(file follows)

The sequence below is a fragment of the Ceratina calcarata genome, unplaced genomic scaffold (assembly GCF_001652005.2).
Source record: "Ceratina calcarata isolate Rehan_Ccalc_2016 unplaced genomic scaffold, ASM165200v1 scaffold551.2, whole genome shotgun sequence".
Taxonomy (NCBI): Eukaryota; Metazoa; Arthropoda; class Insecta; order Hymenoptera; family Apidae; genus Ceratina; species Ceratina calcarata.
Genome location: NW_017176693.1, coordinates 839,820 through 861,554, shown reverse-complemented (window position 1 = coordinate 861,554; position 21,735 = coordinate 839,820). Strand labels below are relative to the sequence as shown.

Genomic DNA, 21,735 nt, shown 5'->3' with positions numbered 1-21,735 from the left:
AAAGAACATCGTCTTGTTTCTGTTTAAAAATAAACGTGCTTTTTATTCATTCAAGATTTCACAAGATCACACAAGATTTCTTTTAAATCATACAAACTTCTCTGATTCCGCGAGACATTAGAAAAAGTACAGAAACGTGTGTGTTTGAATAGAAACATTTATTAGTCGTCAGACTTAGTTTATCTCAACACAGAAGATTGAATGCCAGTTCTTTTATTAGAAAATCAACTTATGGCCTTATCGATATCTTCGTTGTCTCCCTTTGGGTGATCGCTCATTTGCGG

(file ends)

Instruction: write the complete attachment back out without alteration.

The sequence below is a fragment of the Ceratina calcarata genome, unplaced genomic scaffold (assembly GCF_001652005.2).
Source record: "Ceratina calcarata isolate Rehan_Ccalc_2016 unplaced genomic scaffold, ASM165200v1 scaffold551.2, whole genome shotgun sequence".
Taxonomy (NCBI): Eukaryota; Metazoa; Arthropoda; class Insecta; order Hymenoptera; family Apidae; genus Ceratina; species Ceratina calcarata.
Genome location: NW_017176693.1, coordinates 839,820 through 861,554, shown reverse-complemented (window position 1 = coordinate 861,554; position 21,735 = coordinate 839,820). Strand labels below are relative to the sequence as shown.

Genomic DNA, 21,735 nt, shown 5'->3' with positions numbered 1-21,735 from the left:
AAAGAACATCGTCTTGTTTCTGTTTAAAAATAAACGTGCTTTTTATTCATTCAAGATTTCACAAGATCACACAAGATTTCTTTTAAATCATACAAACTTCTCTGATTCCGCGAGACATTAGAAAAAGTACAGAAACGTGTGTGTTTGAATAGAAACATTTATTAGTCGTCAGACTTAGTTTATCTCAACACAGAAGATTGAATGCCAGTTCTTTTATTAGAAAATCAACTTATGGCCTTATCGATATCTTCGTTGTCTCCCTTTGGGTGATCGCTCATTTGCGG